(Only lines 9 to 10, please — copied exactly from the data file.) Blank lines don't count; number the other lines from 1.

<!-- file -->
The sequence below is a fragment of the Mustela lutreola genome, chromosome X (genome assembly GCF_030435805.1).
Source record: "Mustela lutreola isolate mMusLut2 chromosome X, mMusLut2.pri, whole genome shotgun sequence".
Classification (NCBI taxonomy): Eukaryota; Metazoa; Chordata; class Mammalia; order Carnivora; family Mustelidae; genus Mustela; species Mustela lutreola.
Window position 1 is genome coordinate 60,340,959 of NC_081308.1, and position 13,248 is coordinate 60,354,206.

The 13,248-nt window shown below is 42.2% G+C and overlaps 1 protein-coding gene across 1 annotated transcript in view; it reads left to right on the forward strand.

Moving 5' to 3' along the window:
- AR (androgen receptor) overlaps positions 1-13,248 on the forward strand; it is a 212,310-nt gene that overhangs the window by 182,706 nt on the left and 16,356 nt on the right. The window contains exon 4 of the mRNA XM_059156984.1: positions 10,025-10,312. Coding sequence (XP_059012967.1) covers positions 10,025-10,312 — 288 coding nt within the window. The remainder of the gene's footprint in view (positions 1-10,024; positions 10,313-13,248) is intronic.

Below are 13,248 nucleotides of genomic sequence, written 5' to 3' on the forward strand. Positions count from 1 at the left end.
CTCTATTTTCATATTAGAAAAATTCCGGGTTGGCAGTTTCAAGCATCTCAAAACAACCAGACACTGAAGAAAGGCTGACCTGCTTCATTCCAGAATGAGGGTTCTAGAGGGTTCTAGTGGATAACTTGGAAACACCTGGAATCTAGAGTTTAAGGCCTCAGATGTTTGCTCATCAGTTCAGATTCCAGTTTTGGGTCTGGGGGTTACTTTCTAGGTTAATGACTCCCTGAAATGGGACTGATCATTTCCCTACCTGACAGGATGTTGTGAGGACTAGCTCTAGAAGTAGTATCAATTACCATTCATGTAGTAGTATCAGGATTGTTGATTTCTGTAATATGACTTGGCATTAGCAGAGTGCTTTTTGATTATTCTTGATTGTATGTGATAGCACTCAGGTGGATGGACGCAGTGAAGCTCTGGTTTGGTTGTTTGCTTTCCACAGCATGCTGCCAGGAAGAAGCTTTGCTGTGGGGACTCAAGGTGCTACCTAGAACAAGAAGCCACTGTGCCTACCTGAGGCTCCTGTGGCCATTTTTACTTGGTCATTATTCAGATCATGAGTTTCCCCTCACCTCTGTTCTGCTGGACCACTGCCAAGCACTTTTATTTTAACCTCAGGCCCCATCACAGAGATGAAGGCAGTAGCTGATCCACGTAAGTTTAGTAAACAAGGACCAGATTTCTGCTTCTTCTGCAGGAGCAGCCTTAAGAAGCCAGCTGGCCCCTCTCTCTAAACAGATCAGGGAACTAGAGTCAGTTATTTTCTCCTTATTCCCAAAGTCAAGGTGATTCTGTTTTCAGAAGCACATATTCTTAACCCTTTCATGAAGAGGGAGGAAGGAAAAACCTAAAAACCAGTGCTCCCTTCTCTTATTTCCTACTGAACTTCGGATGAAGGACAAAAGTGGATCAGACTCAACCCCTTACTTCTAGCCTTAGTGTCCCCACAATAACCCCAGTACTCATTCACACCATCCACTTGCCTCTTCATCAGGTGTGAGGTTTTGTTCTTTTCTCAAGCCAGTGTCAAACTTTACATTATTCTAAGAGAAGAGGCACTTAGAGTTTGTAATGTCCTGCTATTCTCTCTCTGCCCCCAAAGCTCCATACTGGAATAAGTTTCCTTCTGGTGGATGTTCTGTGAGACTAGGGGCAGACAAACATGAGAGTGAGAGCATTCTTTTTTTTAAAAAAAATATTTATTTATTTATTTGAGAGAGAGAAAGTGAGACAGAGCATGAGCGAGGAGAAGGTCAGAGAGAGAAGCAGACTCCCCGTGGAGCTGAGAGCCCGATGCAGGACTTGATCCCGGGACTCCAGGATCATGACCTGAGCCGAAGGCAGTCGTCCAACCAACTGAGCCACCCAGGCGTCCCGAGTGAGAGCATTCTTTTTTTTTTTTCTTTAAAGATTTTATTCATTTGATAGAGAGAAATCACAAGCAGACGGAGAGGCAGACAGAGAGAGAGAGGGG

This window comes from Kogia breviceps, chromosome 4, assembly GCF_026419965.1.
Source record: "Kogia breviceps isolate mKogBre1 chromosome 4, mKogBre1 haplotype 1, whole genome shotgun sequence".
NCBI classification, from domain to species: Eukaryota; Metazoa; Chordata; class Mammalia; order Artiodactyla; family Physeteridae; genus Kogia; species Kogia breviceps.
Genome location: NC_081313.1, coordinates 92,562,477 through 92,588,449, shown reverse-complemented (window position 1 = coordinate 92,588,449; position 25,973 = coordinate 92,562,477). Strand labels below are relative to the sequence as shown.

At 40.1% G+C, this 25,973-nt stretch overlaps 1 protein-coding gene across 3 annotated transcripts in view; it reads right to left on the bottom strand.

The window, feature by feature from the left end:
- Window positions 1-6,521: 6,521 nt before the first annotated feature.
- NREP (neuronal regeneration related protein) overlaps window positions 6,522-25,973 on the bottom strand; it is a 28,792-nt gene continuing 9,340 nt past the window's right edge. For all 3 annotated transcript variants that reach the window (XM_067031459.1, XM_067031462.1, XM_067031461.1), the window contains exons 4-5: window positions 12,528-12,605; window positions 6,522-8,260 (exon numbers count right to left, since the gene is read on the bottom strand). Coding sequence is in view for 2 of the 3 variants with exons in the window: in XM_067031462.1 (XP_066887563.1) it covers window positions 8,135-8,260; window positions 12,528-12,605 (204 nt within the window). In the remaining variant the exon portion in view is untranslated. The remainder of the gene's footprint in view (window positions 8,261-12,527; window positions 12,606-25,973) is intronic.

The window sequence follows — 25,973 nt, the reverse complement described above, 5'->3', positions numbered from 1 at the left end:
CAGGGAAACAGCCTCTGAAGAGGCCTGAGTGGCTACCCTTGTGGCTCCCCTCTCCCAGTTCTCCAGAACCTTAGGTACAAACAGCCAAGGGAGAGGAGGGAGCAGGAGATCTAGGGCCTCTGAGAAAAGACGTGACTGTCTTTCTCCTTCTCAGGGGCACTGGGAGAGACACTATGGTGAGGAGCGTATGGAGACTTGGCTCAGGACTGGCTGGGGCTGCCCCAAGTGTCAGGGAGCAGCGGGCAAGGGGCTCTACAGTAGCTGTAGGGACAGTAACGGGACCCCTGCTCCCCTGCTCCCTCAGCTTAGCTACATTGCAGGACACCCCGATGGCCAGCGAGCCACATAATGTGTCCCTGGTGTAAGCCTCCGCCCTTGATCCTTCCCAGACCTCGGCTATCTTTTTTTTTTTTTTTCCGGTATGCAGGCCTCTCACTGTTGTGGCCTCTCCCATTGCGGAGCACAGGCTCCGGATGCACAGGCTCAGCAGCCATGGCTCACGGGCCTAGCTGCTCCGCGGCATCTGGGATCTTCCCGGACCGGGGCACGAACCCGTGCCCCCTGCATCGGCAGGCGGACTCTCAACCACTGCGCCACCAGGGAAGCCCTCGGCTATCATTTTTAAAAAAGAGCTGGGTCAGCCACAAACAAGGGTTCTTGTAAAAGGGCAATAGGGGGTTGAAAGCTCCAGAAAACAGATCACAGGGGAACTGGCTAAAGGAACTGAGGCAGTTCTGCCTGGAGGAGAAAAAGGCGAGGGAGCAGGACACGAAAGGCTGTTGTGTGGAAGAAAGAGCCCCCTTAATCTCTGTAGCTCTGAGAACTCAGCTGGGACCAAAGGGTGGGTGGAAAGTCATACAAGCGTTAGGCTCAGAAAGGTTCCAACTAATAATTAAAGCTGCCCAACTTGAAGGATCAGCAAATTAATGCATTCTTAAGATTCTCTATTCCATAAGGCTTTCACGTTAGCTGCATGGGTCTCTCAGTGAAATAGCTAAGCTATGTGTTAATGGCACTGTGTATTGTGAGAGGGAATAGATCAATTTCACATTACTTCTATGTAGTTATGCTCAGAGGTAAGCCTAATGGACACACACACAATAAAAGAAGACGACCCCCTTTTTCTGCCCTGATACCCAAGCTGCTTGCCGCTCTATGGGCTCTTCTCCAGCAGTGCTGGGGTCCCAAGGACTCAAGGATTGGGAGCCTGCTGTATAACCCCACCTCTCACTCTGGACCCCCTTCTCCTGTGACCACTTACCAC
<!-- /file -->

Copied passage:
CTCTATTTTCATATTAGAAAAATTCCGGGTTGGCAGTTTCAAGCATCTCAAAACAACCAGACACTGAAGAAAGGCTGACCTGCTTCATTCCAGAATGAGGGTTCTAGAGGGTTCTAGTGGATAACTTGGAAACACCTGGAATCTAGAGTTTAAGGCCTCAGATGTTTGCTCATCAGTTCAGATTCCAGTTTTGGGTCTGGGGGTTACTTTCTAGGTTAATGACTCCCTGAAATGGGACTGATCATTTCCCTACCTGACAGGATGTTGTGAGGACTAGCTCTAGAAGTAGTATCAATTACCATTCATGTAGTAGTATCAGGATTGTTGATTTCTGTAATATGACTTGGCATTAGCAGAGTGCTTTTTGATTATTCTTGATTGTATGTGATAGCACTCAGGTGGATGGACGCAGTGAAGCTCTGGTTTGGTTGTTTGCTTTCCACAGCATGCTGCCAGGAAGAAGCTTTGCTGTGGGGACTCAAGGTGCTACCTAGAACAAGAAGCCACTGTGCCTACCTGAGGCTCCTGTGGCCATTTTTACTTGGTCATTATTCAGATCATGAGTTTCCCCTCACCTCTGTTCTGCTGGACCACTGCCAAGCACTTTTATTTTAACCTCAGGCCCCATCACAGAGATGAAGGCAGTAGCTGATCCACGTAAGTTTAGTAAACAAGGACCAGATTTCTGCTTCTTCTGCAGGAGCAGCCTTAAGAAGCCAGCTGGCCCCTCTCTCTAAACAGATCAGGGAACTAGAGTCAGTTATTTTCTCCTTATTCCCAAAGTCAAGGTGATTCTGTTTTCAGAAGCACATATTCTTAACCCTTTCATGAAGAGGGAGGAAGGAAAAACCTAAAAACCAGTGCTCCCTTCTCTTATTTCCTACTGAACTTCGGATGAAGGACAAAAGTGGATCAGACTCAACCCCTTACTTCTAGCCTTAGTGTCCCCACAATAACCCCAGTACTCATTCACACCATCCACTTGCCTCTTCATCAGGTGTGAGGTTTTGTTCTTTTCTCAAGCCAGTGTCAAACTTTACATTATTCTAAGAGAAGAGGCACTTAGAGTTTGTAATGTCCTGCTATTCTCTCTCTGCCCCCAAAGCTCCATACTGGAATAAGTTTCCTTCTGGTGGATGTTCTGTGAGACTAGGGGCAGACAAACATGAGAGTGAGAGCATTCTTTTTTTTAAAAAAAATATTTATTTATTTATTTGAGAGAGAGAAAGTGAGACAGAGCATGAGCGAGGAGAAGGTCAGAGAGAGAAGCAGACTCCCCGTGGAGCTGAGAGCCCGATGCAGGACTTGATCCCGGGACTCCAGGATCATGACCTGAGCCGAAGGCAGTCGTCCAACCAACTGAGCCACCCAGGCGTCCCGAGTGAGAGCATTCTTTTTTTTTTTTCTTTAAAGATTTTATTCATTTGATAGAGAGAAATCACAAGCAGACGGAGAGGCAGACAGAGAGAGAGAGGGG

This window comes from Kogia breviceps, chromosome 4, assembly GCF_026419965.1.